Smart, witty text matched by fine design and illustrations make this kids’ book a tasty, offbeat treat.
A cat pursues his dream of flight and succeeds, with a little help from some feathery friends, in another delightfully entertaining picture book from author/illustrator Bartlett.
A deft visual storyteller with a talent for quirky, child-friendly humor, Bartlett has created this gently comical narrative through double- and single-spread illustrations—colored and graphite-style line drawings of appealing characters against expansive white space. And in lieu of words, he relies on an expressive use of question marks and exclamation points. The book begins as a blue, googly-eyed little bird loop-de-loops over the head of a chubby orange tabby. Far from eyeing the bird as a potential meal, the cat admires the bird’s aerial gymnastics (represented throughout the book by a lively dotted line), and he’s clearly struck by a desire to go soaring himself. But how? As the enterprising kitty experiments with various ways he might take flight, the puzzled bird that inspired him watches his efforts and is joined by other curious feathered observers. (Parents might use the humorous birds to encourage young children to get in some counting practice: Bartlett increases and decreases their numbers page by page, from one to five and back again over the course of the tale.) Each of the cat’s ideas—a rickety chair, a bunch of helium balloons and a pair of cardboard wings among them—propels the determined feline to try, try again. The little birds, meanwhile, flit through the pages watching the cat’s doomed-to-fail efforts until, after perching on telephone wires to engage in a noisy confab (rendered as a witty multiplication of question marks and exclamation points), they decide to help the hapless tabby attain his wish. Bartlett, who offers the book’s dedication “For all those who dare to fly,” ends his good-hearted tale with an unexpected visual giggle underscored by one final question mark.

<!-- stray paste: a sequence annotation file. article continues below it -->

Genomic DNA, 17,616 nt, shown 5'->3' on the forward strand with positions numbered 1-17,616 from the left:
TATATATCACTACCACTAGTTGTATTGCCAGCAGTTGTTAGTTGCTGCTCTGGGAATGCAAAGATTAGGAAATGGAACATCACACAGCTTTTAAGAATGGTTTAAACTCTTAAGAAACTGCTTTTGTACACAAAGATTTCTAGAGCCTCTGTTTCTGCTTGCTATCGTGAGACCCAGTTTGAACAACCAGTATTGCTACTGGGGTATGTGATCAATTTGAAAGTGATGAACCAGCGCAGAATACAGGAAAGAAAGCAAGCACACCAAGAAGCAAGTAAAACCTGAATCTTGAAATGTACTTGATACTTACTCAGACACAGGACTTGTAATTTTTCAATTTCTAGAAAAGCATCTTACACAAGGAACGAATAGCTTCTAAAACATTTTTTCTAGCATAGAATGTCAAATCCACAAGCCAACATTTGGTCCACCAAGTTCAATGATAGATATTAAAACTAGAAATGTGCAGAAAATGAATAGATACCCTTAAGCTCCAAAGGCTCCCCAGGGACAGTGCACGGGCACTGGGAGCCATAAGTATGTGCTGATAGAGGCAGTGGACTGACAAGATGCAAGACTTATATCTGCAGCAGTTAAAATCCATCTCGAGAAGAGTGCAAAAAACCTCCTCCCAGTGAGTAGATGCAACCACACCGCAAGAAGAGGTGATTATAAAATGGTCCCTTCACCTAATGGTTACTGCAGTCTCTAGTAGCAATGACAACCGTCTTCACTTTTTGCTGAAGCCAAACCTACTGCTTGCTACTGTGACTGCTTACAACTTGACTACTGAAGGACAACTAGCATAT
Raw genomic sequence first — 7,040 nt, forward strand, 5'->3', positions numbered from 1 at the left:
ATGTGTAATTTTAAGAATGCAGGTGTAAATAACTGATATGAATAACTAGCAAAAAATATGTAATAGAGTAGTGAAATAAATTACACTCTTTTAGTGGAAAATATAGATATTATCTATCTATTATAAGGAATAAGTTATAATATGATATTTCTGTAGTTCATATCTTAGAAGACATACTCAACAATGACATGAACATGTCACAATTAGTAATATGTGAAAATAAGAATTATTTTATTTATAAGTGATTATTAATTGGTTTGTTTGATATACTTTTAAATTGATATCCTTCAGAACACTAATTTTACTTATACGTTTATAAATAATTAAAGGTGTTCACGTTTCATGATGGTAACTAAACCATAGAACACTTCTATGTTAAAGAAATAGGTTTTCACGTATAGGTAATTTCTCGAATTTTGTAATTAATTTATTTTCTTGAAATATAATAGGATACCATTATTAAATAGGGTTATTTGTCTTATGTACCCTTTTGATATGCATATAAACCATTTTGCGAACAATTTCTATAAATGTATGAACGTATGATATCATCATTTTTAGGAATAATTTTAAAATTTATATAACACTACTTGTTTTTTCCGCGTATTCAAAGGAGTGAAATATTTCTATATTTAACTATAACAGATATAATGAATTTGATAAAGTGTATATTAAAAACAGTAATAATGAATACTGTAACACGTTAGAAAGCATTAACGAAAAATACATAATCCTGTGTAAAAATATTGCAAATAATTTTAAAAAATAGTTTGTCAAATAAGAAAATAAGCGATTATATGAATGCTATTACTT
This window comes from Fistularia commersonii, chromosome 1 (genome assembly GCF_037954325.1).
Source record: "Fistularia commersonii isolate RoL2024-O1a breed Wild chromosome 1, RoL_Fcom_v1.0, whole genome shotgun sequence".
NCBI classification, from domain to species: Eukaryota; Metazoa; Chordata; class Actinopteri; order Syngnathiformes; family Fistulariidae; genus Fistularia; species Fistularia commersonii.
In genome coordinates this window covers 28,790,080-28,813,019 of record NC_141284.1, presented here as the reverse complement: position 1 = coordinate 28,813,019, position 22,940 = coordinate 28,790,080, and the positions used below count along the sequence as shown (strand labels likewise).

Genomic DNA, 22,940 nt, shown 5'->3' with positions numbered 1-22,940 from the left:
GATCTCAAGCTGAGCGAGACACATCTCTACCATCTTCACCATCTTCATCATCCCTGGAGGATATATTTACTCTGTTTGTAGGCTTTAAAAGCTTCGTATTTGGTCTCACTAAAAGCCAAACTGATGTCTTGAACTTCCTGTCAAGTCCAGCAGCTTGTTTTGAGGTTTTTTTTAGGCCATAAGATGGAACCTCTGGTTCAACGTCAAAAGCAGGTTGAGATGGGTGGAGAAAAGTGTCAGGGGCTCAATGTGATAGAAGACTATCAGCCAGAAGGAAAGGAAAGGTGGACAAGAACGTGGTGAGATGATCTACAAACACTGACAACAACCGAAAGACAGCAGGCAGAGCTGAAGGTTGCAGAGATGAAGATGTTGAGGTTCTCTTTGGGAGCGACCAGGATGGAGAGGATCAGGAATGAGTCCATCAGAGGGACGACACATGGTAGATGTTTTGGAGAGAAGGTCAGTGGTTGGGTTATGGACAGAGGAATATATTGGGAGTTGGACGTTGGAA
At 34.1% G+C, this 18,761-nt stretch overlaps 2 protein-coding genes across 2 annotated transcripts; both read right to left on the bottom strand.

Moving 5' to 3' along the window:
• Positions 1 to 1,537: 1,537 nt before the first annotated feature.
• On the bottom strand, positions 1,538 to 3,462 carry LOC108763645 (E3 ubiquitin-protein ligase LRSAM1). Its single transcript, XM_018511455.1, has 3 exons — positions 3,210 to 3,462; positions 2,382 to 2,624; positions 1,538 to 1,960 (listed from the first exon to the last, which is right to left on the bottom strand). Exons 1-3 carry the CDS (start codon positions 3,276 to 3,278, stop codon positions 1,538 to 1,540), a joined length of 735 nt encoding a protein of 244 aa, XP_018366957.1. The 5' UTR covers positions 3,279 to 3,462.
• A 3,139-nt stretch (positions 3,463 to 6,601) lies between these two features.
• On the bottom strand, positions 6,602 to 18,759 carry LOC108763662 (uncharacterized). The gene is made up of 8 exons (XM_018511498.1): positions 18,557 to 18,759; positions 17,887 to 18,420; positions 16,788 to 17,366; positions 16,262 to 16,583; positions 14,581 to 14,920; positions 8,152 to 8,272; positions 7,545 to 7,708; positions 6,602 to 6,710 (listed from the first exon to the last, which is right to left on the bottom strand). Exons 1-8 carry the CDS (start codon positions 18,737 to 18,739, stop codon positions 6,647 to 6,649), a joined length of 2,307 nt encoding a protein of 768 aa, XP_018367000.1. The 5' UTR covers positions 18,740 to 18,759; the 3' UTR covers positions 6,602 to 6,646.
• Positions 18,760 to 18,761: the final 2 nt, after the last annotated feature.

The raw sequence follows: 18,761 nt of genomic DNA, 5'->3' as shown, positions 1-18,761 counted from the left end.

A charming wordless picture book for young children that conveys a message of friendship with a deceptively simple illustrative style, gentle humor and certain well-placed punctuation marks.